2. Engel, Meredith. “Iowa family hit hard by rare blindness gene.” NY Daily News. Retrieved on 3 September 2014, from http://www.nydailynews.com/life-style/health/iowa-family-hit-hard-rare-blindness-gene-article-1.1921863 []
  3. Engel, Meredith. “Iowa family hit hard by rare blindness gene.” NY Daily News. Retrieved on 3 September 2014, from http://www.nydailynews.com/life-style/health/iowa-family-hit-hard-rare-blindness-gene-article-1.1921863 []
  4. Mike Kilen. “Iowa family fights disease that has blinded 61 members.” USA Today. Retrieved 5 September 2014, from http://www.usatoday.com/story/news/nation/2013/06/16/iowa-family-fights-genetic-blindness/2429417/ []
  5. Mahajan VB, Skeie JM, Bassuk AG, Fingert JH, Braun TA, Daggett HT, Folk JC, Sheffield VC, Stone EM.  (2012) Calpain-5 mutations cause autoimmune uveitis, retinal neovascularization, and photoreceptor degeneration. PLoS Genet 8(10):e1003001. []
  6. Mahajan VB, Skeie JM, Bassuk AG, Fingert JH, Braun TA, Daggett HT, Folk JC, Sheffield VC, Stone EM.  (2012) Calpain-5 mutations cause autoimmune uveitis, retinal neovascularization, and photoreceptor degeneration. PLoS Genet 8(10):e1003001. []
  7. Sorimachi H, Hata S, Ono Y. (2011) Impact of genetic insights into calpain biology. J Biochem150(1):23-37. []
  8. Penna I, Du H, Ferriani R, Taylor HS. (2008) Calpain5 expression is decreased in endometriosis and regulated by HOXA10 in human endometrial cells. Mol Hum Reprod 14(10):613-8. []
  9. González A, Sáez ME, Aragón MJ, Galán JJ, Vettori P, Molina L, Rubio C, Real LM, Ruiz A, Ramírez-Lorca R. (2006) Specific haplotypes of the CALPAIN-5 gene are associated with polycystic ovary syndrome. Hum Reprod 21(4):943-51. []
  10. Mahajan VB, Skeie JM, Bassuk AG, Fingert JH, Braun TA, Daggett HT, Folk JC, Sheffield VC, Stone EM.  (2012) Calpain-5 mutations cause autoimmune uveitis, retinal neovascularization, and photoreceptor degeneration. PLoS Genet 8(10):e1003001. []
  11. Tlucek PS, Folk JC, Sobol WM, Mahajan VB. (2013) Surgical management of fibrotic encapsulation of the fluocinolone acetonide implant in CAPN5-associated proliferative vitreoretinopathy. Clin Ophthalmol 7:1093-8. []
  12. Tlucek PS, Folk JC, Sobol WM, Mahajan VB. (2013) Surgical management of fibrotic encapsulation of the fluocinolone acetonide implant in CAPN5-associatedproliferative vitreoretinopathy. Clin Ophthalmol 7:1093-8. []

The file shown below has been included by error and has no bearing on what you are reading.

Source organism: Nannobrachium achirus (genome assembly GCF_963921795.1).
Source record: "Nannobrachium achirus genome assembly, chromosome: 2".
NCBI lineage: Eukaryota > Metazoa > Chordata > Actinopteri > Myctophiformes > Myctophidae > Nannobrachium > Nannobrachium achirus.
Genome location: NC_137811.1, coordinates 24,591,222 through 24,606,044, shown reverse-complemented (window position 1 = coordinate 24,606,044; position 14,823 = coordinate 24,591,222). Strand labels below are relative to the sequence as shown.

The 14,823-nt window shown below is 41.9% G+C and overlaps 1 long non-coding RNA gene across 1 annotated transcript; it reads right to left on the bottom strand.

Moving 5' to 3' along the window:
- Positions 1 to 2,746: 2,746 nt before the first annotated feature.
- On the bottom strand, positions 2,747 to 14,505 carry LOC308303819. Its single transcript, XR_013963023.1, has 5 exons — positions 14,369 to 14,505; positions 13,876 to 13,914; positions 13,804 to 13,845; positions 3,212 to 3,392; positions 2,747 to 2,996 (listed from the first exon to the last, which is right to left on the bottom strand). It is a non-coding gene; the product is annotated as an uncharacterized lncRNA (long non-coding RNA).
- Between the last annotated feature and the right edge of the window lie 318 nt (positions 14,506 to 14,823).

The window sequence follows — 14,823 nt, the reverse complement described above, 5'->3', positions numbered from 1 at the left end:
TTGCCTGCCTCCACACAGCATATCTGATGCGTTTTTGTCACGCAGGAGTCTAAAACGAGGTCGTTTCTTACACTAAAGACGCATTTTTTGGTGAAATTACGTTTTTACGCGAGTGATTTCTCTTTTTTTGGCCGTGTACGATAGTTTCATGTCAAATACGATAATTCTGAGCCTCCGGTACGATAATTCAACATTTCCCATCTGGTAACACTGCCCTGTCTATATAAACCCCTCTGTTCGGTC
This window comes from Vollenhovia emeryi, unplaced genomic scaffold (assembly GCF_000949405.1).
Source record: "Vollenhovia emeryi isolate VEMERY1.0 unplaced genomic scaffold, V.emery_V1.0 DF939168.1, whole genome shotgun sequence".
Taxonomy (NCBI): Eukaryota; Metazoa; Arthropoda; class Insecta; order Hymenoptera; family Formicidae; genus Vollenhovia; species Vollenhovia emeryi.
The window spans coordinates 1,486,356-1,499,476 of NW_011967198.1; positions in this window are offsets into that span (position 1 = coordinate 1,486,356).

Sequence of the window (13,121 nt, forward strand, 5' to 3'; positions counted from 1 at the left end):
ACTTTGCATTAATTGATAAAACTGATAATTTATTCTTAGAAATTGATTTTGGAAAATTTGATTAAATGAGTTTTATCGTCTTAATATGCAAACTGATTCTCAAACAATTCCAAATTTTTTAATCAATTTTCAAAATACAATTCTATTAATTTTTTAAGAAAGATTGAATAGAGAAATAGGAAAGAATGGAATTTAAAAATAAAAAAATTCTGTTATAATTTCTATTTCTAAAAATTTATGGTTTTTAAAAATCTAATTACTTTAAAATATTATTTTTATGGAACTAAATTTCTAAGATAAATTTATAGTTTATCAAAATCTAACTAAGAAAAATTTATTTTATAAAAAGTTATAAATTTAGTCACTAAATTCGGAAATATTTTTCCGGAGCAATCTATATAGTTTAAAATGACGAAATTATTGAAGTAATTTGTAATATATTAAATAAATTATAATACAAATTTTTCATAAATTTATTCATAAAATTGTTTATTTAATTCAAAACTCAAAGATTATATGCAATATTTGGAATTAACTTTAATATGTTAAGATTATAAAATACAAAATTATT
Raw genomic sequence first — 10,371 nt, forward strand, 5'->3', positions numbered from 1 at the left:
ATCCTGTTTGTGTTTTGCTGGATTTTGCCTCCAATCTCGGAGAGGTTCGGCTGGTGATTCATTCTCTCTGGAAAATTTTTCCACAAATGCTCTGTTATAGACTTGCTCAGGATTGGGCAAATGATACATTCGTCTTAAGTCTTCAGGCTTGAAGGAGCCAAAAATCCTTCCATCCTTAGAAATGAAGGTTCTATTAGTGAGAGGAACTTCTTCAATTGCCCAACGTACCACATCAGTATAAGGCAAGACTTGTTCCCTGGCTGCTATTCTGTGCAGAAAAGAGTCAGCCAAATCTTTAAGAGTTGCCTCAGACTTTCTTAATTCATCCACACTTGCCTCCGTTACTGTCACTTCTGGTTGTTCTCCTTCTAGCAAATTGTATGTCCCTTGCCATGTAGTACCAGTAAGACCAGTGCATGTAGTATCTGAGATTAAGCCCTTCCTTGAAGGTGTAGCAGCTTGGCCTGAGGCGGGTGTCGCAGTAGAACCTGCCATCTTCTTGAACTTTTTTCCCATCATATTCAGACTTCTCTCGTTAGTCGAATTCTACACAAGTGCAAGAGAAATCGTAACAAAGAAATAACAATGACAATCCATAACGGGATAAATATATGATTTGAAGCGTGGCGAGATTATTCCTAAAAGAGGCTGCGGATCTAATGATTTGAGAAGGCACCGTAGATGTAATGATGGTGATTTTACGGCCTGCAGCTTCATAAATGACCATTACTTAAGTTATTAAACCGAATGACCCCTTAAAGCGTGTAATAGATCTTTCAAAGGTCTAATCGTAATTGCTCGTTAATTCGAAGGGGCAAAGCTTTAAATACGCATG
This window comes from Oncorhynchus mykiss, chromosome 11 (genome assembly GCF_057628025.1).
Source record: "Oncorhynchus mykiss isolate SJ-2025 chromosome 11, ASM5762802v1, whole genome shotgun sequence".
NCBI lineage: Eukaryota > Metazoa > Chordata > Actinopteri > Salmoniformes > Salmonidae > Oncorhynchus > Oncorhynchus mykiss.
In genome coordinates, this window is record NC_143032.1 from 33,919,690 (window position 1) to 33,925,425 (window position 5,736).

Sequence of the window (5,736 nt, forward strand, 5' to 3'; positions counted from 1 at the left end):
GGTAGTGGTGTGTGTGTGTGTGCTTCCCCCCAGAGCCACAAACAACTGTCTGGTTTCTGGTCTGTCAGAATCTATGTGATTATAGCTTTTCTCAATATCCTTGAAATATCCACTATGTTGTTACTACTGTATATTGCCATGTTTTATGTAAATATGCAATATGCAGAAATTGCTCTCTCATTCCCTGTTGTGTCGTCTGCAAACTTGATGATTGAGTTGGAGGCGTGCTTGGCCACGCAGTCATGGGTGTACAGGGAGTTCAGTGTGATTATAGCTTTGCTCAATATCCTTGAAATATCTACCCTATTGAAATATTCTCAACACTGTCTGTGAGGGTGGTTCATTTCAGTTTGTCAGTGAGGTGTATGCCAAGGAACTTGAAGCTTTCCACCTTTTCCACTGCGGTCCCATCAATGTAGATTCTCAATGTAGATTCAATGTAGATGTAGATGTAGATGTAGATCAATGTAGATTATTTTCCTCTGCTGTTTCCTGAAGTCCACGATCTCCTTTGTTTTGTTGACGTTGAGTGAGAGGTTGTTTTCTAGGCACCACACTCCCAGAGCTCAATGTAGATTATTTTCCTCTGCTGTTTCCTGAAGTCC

13. Mike Kilen. “Iowa family fights disease that has blinded 61 members.” USA Today. Retrieved 5 September 2014, from http://www.usatoday.com/story/news/nation/2013/06/16/iowa-family-fights-genetic-blindness/2429417/ []
  14. Mike Kilen. “Iowa family fights disease that has blinded 61 members.” USA Today. Retrieved 5 September 2014, from http://www.usatoday.com/story/news/nation/2013/06/16/iowa-family-fights-genetic-blindness/2429417/ []
  15. Mike Kilen. “Iowa family fights disease that has blinded 61 members.” USA Today. Retrieved 5 September 2014, from http://www.usatoday.com/story/news/nation/2013/06/16/iowa-family-fights-genetic-blindness/2429417/ []

1 Comment

  1. Some of the writer’s information is incorrect. The only concern is that when this blog pops up, people trying to learn about the disease get incorrect information. Most people cannot separate fact from fiction on the internet and they don’t often check sources to validate the information they cite.

    Both mistakes cited below (and there are more) contained the correct information in the articles listed by the author. Ms. Lau, in the first instance, cited numbers from a story that was over a year old. She had even read and cited the source that had the correct information, but used the outdated instead. The second instance was misconstrued and incorrect.

    1) “Sixty-one members of Jerry Jackson’s family1 have been diagnosed with ADNIV…” This is old data. The writer even cited one of the sources that had – at that time – the most accurate information. People magazine reported on 28.Aug.2014(http://www.people.com/article/heroes-jackson-family-genetic-blindness) AND
    New York Daily News reported the following day, 29.Aug.14 (http://www.nydailynews.com/life-style/health/iowa-family-hit-hard-rare-blindness-gene-article-1.1921863) that 84 of approximately 123 known cases are in Jerry’s bloodline. In fact, the current and exact information is: 88 or the 126 known cases of ADNIV are in the Shearer ancestry, of which Jerry and his family are descendants (www.ADNIV.com)

    2) “…and enjoys long bicycle rides—on both a tandem bike, and occasionally, even solo!13” The source actually reads “He even took a solo ride a few years ago, following the sound of a card rattling in the spokes on his wife’s bike.” He only rode solo once, many years ago, which is a far cry from occasionally riding solo to this day.

    If Melissa Lau wants the real story on ADNIV, all clinical information can be found in papers authored by Dr. Vinit Mahajan and Dr. James C. Folk. Current information about the number of descendants in Jerry’s ancestries, as well as the other ancestry (surname) who have ADNIV, can now be found at http://www.ADNIV.com (a site managed and written by person who knows Jerry and his family personally).